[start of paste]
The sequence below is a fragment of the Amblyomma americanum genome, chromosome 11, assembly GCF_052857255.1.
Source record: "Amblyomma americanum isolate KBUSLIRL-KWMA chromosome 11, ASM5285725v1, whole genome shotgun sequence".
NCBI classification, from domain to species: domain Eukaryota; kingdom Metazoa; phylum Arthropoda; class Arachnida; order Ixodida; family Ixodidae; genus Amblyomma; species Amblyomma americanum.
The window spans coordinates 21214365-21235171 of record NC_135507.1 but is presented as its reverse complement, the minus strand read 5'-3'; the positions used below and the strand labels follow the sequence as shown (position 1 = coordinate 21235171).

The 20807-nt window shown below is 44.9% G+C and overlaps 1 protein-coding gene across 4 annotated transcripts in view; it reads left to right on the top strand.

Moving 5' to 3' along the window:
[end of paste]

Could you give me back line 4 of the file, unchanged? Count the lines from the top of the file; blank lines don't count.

The window spans coordinates 21214365-21235171 of record NC_135507.1 but is presented as its reverse complement, the minus strand read 5'-3'; the positions used below and the strand labels follow the sequence as shown (position 1 = coordinate 21235171).